Baltimore Robbery Lawyer
Being accused of a robbery is a serious deal in Maryland. A robbery conviction could result in up to 20 years incarceration if a dangerous weapon is used, or up to 15 years incarceration with no weapon. A Baltimore County robbery lawyer can help you make sense of the robbery charge, discuss your options, and help you develop a strategy that places you in the best position for success. Do not compromise your freedoms, contact a qualified attorney today.
What is Robbery?
Robbery is considered a theft offense in Maryland. An individual can be accused of committing a robbery if that individual:
- Obtains goods or services by force or threat of force
- Obtains goods or services with no intent to pay
- Appropriates property from an individual’s person through violence or the threat of violence
- Appropriates property from an individual’s person with the intent to return for compensation or to permanently deprive without ever returning
Robbery differs from other theft offenses in that there is usually an element of aggravation that enhances the severity of the crime. A person that shoplifts from a convenience store tends to use deception to remove the goods from the store without detection. An individual robs a convenience store by placing a gun in the cashier’s face and demands that they give them money in order to continue living. Types of robbery offenses also include armed robbery and carjacking, or the hijacking of a motor vehicle by using force, violence, or intimidation. For more on what constitutes as robbery, talk to a Baltimore robbery lawyer.
Potential Defenses to Robbery Charges
There are several defenses to an accusation of robbery, including:
- Lack of Evidence – criminal defendants are innocent until proven guilty in the United States. The prosecution has the burden of proving their case beyond a reasonable doubt. Without sufficient evidence to convict, the jury must acquit. The prosecutor must prove every element of every crime charged. If the prosecutor falls short on any one element, then the charge should be dropped or the defendant should be acquitted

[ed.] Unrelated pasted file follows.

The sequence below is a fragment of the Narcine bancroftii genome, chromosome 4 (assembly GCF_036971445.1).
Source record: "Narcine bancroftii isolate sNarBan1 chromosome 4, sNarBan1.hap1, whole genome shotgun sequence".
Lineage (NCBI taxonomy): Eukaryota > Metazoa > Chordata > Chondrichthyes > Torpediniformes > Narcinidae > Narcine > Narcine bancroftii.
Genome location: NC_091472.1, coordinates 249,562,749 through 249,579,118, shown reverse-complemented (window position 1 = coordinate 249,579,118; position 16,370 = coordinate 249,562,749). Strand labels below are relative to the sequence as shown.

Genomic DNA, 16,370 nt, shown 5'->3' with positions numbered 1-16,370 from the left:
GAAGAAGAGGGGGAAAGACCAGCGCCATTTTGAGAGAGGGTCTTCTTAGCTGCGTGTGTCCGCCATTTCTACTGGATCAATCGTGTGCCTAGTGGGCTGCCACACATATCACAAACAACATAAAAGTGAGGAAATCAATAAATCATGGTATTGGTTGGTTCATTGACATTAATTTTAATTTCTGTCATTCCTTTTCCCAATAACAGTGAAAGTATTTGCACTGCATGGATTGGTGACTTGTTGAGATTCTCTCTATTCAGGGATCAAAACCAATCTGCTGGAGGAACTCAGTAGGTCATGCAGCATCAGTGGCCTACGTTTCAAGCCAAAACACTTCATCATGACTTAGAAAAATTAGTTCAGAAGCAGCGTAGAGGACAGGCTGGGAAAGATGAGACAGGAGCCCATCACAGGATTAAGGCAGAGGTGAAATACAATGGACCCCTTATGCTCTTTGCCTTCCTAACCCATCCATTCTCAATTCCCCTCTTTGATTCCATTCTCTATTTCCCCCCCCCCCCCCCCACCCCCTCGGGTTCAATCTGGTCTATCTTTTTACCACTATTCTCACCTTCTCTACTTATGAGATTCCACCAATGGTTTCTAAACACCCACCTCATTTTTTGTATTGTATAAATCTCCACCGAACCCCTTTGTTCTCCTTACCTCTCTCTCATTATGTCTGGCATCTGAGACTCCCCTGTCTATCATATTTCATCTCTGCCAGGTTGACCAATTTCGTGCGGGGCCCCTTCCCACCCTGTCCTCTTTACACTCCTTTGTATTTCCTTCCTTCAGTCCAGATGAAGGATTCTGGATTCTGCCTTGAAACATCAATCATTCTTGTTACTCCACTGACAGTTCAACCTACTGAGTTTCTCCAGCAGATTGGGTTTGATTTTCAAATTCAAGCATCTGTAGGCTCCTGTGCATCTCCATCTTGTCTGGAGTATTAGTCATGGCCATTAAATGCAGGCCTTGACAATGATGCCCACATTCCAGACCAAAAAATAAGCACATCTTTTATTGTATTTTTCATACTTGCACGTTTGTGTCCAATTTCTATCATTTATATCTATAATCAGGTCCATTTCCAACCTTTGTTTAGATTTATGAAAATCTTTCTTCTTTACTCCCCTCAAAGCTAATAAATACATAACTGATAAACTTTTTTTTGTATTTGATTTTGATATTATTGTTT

- Duress – if the defendant is under the stress of threats of death or serious bodily injury by another, third party individual, this may be a viable defense the robbery claim
- True Ownership – the taking may not be considered a taking if the defendant actually owned the property that they were accused of taking
- Entrapment – if the defendant only acted the way that they did because of events prepared and instigated by another party for the purpose of prosecuting the defendant, then that defendant may have a limited defense, although it may be extremely difficult to prove
- Alibi – if the defendant could not have committed the crime based upon their whereabouts away from where the incident took place, that defendant may be able to claim an alibi. An alibi may be difficult to prove if the witnesses to the defendant’s whereabouts are close friends or family members, as the jury may think that these individuals are inherently biased
Contact a Baltimore County Robbery Attorney Today
Whenever you are suspected of robbery or any theft-related offense, contact a Baltimore County robbery lawyer to discuss your options. An attorney can give you advice about whether you should take your case to trial or negotiate a plea deal.
In many cases, the prosecutor has many other cases and may agree to a plea deal if the defendant waives a jury trial. The worst defense in a robbery case is an uninformed defense. Call now for an initial consultation.